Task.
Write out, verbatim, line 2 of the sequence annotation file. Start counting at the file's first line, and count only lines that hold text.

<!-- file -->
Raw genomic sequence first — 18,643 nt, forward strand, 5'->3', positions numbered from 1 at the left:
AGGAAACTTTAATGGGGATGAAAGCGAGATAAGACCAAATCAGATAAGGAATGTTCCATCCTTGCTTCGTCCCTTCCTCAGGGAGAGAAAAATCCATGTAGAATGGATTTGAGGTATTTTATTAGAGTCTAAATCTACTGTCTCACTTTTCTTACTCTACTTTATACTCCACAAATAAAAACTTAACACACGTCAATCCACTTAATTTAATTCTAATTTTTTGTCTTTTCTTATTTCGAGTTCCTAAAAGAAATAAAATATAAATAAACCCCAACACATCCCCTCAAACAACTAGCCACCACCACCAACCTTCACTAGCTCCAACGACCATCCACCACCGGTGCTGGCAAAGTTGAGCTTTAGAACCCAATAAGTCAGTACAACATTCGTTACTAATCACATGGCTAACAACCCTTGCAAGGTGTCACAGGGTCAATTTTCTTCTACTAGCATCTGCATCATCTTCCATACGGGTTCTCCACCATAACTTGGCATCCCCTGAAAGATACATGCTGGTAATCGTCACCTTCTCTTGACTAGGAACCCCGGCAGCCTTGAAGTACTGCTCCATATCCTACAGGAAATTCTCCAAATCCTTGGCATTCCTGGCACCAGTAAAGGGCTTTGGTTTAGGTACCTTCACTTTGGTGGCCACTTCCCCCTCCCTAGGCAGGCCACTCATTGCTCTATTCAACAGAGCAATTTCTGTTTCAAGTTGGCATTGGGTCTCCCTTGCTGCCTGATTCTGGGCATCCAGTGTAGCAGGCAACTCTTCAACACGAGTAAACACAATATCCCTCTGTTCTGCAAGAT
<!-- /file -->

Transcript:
AGGAAACTTTAATGGGGATGAAAGCGAGATAAGACCAAATCAGATAAGGAATGTTCCATCCTTGCTTCGTCCCTTCCTCAGGGAGAGAAAAATCCATGTAGAATGGATTTGAGGTATTTTATTAGAGTCTAAATCTACTGTCTCACTTTTCTTACTCTACTTTATACTCCACAAATAAAAACTTAACACACGTCAATCCACTTAATTTAATTCTAATTTTTTGTCTTTTCTTATTTCGAGTTCCTAAAAGAAATAAAATATAAATAAACCCCAACACATCCCCTCAAACAACTAGCCACCACCACCAACCTTCACTAGCTCCAACGACCATCCACCACCGGTGCTGGCAAAGTTGAGCTTTAGAACCCAATAAGTCAGTACAACATTCGTTACTAATCACATGGCTAACAACCCTTGCAAGGTGTCACAGGGTCAATTTTCTTCTACTAGCATCTGCATCATCTTCCATACGGGTTCTCCACCATAACTTGGCATCCCCTGAAAGATACATGCTGGTAATCGTCACCTTCTCTTGACTAGGAACCCCGGCAGCCTTGAAGTACTGCTCCATATCCTACAGGAAATTCTCCAAATCCTTGGCATTCCTGGCACCAGTAAAGGGCTTTGGTTTAGGTACCTTCACTTTGGTGGCCACTTCCCCCTCCCTAGGCAGGCCACTCATTGCTCTATTCAACAGAGCAATTTCTGTTTCAAGTTGGCATTGGGTCTCCCTTGCTGCCTGATTCTGGGCATCCAGTGTAGCAGGCAACTCTTCAACACGAGTAAACACAATATCCCTCTGTTCTGCAAGAT